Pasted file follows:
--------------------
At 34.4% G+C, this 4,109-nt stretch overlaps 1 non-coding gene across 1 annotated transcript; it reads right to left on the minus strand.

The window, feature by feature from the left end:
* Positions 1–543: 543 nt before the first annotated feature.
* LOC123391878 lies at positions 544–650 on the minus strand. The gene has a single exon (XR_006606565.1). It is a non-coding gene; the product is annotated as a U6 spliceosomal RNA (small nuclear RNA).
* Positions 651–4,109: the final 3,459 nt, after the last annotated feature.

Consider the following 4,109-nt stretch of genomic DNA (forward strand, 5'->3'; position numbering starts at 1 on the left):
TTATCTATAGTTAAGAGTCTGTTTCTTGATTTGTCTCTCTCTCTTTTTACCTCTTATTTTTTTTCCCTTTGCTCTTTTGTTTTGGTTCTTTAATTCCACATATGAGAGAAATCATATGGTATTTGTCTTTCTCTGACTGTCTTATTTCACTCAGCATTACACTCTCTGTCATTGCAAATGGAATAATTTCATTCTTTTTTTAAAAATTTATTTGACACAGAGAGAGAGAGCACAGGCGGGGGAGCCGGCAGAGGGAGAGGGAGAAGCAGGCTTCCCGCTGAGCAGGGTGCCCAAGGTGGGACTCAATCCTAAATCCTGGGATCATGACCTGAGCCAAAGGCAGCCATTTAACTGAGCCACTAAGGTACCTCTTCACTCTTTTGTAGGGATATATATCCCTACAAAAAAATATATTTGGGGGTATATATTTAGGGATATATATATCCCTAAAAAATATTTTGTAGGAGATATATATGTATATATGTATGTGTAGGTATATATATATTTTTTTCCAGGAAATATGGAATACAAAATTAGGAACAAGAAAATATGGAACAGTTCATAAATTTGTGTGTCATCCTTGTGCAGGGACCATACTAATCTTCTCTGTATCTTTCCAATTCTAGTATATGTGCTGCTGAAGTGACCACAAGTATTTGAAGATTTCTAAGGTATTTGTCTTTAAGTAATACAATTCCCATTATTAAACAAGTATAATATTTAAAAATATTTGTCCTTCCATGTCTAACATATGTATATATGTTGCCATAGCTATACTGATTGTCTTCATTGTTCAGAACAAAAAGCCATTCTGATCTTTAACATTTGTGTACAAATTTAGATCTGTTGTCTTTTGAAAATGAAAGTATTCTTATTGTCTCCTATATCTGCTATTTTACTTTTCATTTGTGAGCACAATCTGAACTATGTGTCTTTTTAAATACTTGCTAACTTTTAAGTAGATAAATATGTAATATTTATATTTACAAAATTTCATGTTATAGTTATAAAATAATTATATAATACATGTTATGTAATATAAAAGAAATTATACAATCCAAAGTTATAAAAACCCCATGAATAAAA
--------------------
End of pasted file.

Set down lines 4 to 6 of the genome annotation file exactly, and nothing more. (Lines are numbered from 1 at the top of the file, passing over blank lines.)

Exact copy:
* LOC123391878 lies at positions 544–650 on the minus strand. The gene has a single exon (XR_006606565.1). It is a non-coding gene; the product is annotated as a U6 spliceosomal RNA (small nuclear RNA).
* Positions 651–4,109: the final 3,459 nt, after the last annotated feature.

Consider the following 4,109-nt stretch of genomic DNA (forward strand, 5'->3'; position numbering starts at 1 on the left):